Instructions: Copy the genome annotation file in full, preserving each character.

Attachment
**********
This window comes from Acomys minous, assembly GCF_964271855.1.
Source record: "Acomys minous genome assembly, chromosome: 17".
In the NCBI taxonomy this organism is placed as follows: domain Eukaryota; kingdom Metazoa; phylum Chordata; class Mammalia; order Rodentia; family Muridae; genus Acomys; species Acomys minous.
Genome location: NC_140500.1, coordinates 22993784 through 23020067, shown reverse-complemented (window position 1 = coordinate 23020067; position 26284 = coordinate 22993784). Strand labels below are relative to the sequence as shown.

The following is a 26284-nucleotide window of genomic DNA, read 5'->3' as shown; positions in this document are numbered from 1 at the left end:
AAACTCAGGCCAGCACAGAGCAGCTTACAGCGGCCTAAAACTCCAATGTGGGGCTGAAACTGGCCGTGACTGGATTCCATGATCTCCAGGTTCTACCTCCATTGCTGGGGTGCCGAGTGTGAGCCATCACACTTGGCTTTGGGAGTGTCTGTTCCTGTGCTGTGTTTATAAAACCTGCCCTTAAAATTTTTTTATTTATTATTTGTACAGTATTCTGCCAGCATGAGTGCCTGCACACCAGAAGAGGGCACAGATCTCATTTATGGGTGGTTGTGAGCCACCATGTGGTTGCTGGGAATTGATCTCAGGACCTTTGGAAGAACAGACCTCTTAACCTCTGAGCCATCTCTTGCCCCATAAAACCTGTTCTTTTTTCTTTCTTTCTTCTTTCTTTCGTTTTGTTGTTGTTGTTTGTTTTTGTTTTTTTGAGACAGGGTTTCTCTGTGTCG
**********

This window comes from Acomys minous, assembly GCF_964271855.1.
Source record: "Acomys minous genome assembly, chromosome: 17".
In the NCBI taxonomy this organism is placed as follows: domain Eukaryota; kingdom Metazoa; phylum Chordata; class Mammalia; order Rodentia; family Muridae; genus Acomys; species Acomys minous.
Genome location: NC_140500.1, coordinates 22993784 through 23020067, shown reverse-complemented (window position 1 = coordinate 23020067; position 26284 = coordinate 22993784). Strand labels below are relative to the sequence as shown.

The following is a 26284-nucleotide window of genomic DNA, read 5'->3' as shown; positions in this document are numbered from 1 at the left end:
AAACTCAGGCCAGCACAGAGCAGCTTACAGCGGCCTAAAACTCCAATGTGGGGCTGAAACTGGCCGTGACTGGATTCCATGATCTCCAGGTTCTACCTCCATTGCTGGGGTGCCGAGTGTGAGCCATCACACTTGGCTTTGGGAGTGTCTGTTCCTGTGCTGTGTTTATAAAACCTGCCCTTAAAATTTTTTTATTTATTATTTGTACAGTATTCTGCCAGCATGAGTGCCTGCACACCAGAAGAGGGCACAGATCTCATTTATGGGTGGTTGTGAGCCACCATGTGGTTGCTGGGAATTGATCTCAGGACCTTTGGAAGAACAGACCTCTTAACCTCTGAGCCATCTCTTGCCCCATAAAACCTGTTCTTTTTTCTTTCTTTCTTCTTTCTTTCGTTTTGTTGTTGTTGTTTGTTTTTGTTTTTTTGAGACAGGGTTTCTCTGTGTCG